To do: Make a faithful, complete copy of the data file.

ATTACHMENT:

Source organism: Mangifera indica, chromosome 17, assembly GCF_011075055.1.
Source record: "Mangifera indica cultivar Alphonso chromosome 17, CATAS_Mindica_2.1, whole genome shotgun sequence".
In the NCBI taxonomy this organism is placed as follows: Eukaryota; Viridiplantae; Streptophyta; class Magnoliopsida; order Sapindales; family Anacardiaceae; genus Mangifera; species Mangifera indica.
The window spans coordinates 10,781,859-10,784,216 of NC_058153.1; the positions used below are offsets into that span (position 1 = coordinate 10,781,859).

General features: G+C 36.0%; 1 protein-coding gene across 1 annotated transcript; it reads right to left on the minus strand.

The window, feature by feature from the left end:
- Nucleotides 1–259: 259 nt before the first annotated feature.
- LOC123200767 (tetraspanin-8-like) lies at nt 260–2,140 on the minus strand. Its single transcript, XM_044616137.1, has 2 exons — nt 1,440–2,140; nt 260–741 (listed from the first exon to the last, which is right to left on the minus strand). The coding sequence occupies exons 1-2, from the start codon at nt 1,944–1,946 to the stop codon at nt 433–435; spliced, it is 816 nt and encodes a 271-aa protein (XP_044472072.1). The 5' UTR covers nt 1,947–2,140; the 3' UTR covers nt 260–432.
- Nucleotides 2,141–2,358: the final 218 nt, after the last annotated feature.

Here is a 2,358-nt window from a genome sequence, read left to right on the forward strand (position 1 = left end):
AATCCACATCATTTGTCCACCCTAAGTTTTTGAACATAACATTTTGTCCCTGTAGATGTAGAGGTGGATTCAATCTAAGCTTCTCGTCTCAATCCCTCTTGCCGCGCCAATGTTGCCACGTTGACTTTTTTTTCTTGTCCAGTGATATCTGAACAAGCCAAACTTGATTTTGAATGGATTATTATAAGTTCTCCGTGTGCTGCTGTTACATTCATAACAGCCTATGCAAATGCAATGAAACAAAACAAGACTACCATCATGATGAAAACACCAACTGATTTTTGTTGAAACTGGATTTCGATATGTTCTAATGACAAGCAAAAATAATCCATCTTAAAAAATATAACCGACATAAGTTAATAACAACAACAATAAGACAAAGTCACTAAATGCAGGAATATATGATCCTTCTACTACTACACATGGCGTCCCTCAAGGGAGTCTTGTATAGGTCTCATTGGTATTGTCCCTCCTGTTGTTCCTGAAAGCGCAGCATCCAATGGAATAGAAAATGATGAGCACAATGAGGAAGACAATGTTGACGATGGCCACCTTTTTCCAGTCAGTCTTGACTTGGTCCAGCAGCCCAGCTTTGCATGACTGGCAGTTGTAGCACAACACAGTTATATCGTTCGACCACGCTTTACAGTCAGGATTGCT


Source organism: Mangifera indica, chromosome 17, assembly GCF_011075055.1.
Source record: "Mangifera indica cultivar Alphonso chromosome 17, CATAS_Mindica_2.1, whole genome shotgun sequence".
In the NCBI taxonomy this organism is placed as follows: Eukaryota; Viridiplantae; Streptophyta; class Magnoliopsida; order Sapindales; family Anacardiaceae; genus Mangifera; species Mangifera indica.
The window spans coordinates 10,781,859-10,784,216 of NC_058153.1; the positions used below are offsets into that span (position 1 = coordinate 10,781,859).

General features: G+C 36.0%; 1 protein-coding gene across 1 annotated transcript; it reads right to left on the minus strand.

The window, feature by feature from the left end:
- Nucleotides 1–259: 259 nt before the first annotated feature.
- LOC123200767 (tetraspanin-8-like) lies at nt 260–2,140 on the minus strand. Its single transcript, XM_044616137.1, has 2 exons — nt 1,440–2,140; nt 260–741 (listed from the first exon to the last, which is right to left on the minus strand). The coding sequence occupies exons 1-2, from the start codon at nt 1,944–1,946 to the stop codon at nt 433–435; spliced, it is 816 nt and encodes a 271-aa protein (XP_044472072.1). The 5' UTR covers nt 1,947–2,140; the 3' UTR covers nt 260–432.
- Nucleotides 2,141–2,358: the final 218 nt, after the last annotated feature.

Here is a 2,358-nt window from a genome sequence, read left to right on the forward strand (position 1 = left end):
AATCCACATCATTTGTCCACCCTAAGTTTTTGAACATAACATTTTGTCCCTGTAGATGTAGAGGTGGATTCAATCTAAGCTTCTCGTCTCAATCCCTCTTGCCGCGCCAATGTTGCCACGTTGACTTTTTTTTCTTGTCCAGTGATATCTGAACAAGCCAAACTTGATTTTGAATGGATTATTATAAGTTCTCCGTGTGCTGCTGTTACATTCATAACAGCCTATGCAAATGCAATGAAACAAAACAAGACTACCATCATGATGAAAACACCAACTGATTTTTGTTGAAACTGGATTTCGATATGTTCTAATGACAAGCAAAAATAATCCATCTTAAAAAATATAACCGACATAAGTTAATAACAACAACAATAAGACAAAGTCACTAAATGCAGGAATATATGATCCTTCTACTACTACACATGGCGTCCCTCAAGGGAGTCTTGTATAGGTCTCATTGGTATTGTCCCTCCTGTTGTTCCTGAAAGCGCAGCATCCAATGGAATAGAAAATGATGAGCACAATGAGGAAGACAATGTTGACGATGGCCACCTTTTTCCAGTCAGTCTTGACTTGGTCCAGCAGCCCAGCTTTGCATGACTGGCAGTTGTAGCACAACACAGTTATATCGTTCGACCACGCTTTACAGTCAGGATTGCT